We all know that outdoor temperatures can fluctuate, but so can our body temperatures as we warm up or cool down on a hike. The best bet is to wear or carry layers that can be taken off or put on accordingly. You will also want to wear non-cotton, moisture wicking clothing. Cotton gets wet quickly and stays that way – holding that moisture next to your skin. That’s a recipe for hypothermia.

As for hiking shoes, everyone has their opinion as to which ones are best. The problem is that everyone’s feet are different. It may take several trials and errors to determine which ones are best for you. In the end, you will want to make sure they are sturdy, have good tread, and are comfortable. Many people have switched to trail runners from traditional hiking boots, but it’s really a personal choice. I highly recommend trying several different pair and talking with the knowledgeable staff in an outdoor store, such as REI. Be sure to pair them with wool socks to reduce the chance of blisters.

Additional Considerations

Daypack! So many people carry water, keys, phone, wallet, etc in their pant’s pocket on a hike. Unfortunately, this can lead to leaving things behind because you ran out of room. Carrying a small daypack allows you to bring all the things to make your hike safe and comfortable. For example, you have room to store extra layers (or a place to put layers when you take them off), ten essentials, snacks, sunblock, etc.

Trekking poles! Trekking poles can really help with balance and confidence on uneven terrain. They also help take pressure off of your knees and assist in going up and down hills!  You can buy really good inexpensive poles at any sporting goods store or even online. I would suggest cork handles, for sweaty hands.

A loud Whistle! Clip one on your pack strap so that it’s easily accessible. Whistles can help ward off animals (the 2 and 4 legged kinds) and alert rescuers to your presence in an emergency.

Safety First! Please let someone know your planned route and where you are leaving your vehicle. This is so important! Personally, I always text my husband when I hit the trail and when I arrive back at my car. I also give him a rough estimate of how long the trail should take. That way he knows when to expect me to contact him again. Don’t be afraid, just be proactive.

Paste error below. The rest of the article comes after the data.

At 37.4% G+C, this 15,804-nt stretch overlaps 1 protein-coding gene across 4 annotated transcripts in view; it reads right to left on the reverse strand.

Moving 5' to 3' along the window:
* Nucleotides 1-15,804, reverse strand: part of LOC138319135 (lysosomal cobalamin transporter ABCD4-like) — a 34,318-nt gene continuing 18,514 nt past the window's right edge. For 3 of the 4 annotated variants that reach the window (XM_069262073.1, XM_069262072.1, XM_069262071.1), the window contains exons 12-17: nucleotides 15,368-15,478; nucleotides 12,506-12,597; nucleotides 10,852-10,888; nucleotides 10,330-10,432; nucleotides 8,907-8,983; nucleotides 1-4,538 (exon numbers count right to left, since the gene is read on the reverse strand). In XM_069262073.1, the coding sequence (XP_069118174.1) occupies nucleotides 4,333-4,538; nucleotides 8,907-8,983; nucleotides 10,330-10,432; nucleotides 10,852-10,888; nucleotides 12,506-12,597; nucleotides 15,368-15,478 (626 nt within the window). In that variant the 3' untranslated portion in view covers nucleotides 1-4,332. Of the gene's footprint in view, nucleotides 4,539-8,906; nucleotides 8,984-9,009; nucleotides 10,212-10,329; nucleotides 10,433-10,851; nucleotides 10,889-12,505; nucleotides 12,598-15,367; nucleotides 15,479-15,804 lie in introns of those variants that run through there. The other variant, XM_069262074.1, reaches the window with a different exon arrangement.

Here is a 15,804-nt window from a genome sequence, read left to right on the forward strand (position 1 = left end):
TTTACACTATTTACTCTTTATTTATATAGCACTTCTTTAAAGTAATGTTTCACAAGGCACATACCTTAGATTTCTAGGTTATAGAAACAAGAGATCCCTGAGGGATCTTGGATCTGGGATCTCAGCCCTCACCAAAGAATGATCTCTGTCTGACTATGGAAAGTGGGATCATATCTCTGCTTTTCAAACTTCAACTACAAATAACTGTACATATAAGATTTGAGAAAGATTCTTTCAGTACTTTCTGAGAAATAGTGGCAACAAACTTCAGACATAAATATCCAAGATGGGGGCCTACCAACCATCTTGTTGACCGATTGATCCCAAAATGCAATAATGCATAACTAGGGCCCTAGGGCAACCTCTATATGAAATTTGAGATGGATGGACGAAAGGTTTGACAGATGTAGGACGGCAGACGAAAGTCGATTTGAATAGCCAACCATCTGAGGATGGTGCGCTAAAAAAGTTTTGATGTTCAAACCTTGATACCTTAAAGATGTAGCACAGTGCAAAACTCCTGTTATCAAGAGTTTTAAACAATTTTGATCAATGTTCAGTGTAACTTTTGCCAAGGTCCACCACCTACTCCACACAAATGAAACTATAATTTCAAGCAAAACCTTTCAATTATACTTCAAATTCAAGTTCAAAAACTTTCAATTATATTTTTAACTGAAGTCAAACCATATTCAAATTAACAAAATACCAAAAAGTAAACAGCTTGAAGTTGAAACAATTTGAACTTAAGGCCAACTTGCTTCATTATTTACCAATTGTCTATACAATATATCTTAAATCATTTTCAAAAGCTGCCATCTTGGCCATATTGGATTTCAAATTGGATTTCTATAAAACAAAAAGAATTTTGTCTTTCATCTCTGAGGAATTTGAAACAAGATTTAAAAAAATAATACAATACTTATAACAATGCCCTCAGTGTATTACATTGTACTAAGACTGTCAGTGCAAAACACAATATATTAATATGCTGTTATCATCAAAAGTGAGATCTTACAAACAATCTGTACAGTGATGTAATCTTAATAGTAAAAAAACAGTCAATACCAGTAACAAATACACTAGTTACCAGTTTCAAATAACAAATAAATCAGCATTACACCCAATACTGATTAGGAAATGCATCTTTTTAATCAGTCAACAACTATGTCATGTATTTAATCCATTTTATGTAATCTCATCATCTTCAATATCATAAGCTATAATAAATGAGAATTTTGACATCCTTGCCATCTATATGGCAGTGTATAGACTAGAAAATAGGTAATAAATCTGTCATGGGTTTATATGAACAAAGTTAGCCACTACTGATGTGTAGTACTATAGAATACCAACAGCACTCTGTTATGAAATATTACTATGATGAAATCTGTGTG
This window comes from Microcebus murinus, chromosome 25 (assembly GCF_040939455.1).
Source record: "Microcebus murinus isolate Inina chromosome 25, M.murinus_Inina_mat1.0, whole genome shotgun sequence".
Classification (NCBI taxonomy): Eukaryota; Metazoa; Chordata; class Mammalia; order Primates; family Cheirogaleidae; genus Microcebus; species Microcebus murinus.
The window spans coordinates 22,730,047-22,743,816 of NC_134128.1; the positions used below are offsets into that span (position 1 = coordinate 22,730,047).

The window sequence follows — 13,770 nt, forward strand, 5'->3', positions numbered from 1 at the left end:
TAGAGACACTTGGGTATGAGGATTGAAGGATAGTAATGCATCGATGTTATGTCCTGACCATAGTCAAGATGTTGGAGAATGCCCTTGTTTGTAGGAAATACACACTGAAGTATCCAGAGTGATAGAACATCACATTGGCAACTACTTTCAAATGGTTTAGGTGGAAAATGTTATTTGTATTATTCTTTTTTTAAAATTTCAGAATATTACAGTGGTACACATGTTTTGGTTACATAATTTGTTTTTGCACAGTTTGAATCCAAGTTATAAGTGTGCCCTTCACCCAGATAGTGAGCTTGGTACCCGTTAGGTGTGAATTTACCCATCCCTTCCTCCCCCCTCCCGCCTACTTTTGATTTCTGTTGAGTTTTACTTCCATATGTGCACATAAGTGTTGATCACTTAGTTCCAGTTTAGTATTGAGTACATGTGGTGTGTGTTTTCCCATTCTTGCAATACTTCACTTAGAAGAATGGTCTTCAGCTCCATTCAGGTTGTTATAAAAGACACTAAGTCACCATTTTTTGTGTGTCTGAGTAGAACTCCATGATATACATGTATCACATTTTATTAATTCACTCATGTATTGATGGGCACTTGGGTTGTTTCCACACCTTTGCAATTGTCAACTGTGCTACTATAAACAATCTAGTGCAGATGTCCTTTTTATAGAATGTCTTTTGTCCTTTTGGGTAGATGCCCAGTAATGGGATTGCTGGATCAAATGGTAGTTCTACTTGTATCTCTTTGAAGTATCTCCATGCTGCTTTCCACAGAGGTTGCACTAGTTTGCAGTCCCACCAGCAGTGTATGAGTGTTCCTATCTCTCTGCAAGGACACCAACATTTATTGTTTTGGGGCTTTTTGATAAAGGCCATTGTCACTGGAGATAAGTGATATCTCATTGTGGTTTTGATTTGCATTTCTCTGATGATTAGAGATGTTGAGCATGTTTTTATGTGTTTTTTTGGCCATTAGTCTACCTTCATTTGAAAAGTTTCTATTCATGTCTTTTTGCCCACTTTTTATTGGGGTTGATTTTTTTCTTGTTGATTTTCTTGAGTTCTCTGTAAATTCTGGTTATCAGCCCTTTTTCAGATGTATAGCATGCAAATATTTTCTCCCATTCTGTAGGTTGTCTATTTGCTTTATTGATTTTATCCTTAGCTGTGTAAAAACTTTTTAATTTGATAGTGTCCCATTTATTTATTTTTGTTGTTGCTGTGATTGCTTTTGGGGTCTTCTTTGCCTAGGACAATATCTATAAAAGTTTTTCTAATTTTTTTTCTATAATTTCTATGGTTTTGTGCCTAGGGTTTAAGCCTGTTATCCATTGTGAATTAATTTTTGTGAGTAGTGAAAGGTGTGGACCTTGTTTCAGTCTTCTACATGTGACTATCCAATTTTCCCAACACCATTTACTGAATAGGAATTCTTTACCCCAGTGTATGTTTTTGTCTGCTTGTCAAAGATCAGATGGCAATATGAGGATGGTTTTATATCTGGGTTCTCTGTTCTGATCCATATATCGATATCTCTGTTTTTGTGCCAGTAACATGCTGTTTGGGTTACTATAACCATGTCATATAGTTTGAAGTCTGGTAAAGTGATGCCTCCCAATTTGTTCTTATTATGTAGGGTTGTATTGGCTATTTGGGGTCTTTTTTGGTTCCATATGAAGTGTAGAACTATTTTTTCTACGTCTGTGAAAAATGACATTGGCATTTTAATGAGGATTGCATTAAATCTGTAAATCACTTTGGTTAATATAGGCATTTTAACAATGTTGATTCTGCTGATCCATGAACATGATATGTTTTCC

Okay, now let’s cover the “where” part of the equation.

Start Small

If you are new to hiking, just start with a short hike, close to home. Once you feel more confident, you can choose longer hikes to fit your skill level and schedule.

You can always join a buddy that has more hiking experience, but don’t be afraid to speak up and let them know that you are a beginner. They once were too! Everyone has to start somewhere.

Hiking Groups

Check out local hiking groups. This is a terrific way to learn about all of the local trails in your area. You can schedule a few with the group and come back on your own, once you feel more confident. They are chocked full of great information.

 

Check Out your Local State & National Parks

One of the biggest problems you may face is choosing where to go on your hike. Most of us have parks very close to our homes, if we know where to look. The best place to start is with the internet. Go online to your state park or national park websites for maps and information. You can also visit their social media pages for events, educational programs, and guided hikes. You don’t have to travel thousands of miles and go on some epic trip to hike. Some of you may even have a local park within a short driving distance. Once you start doing your research, you may be surprised at the trails offered in your local area.

If you’ve never tried hiking, I hope that this has given you the confidence to give it a try! If you are already a hiker, I hope this has inspired you to get back out there!

~Mirandi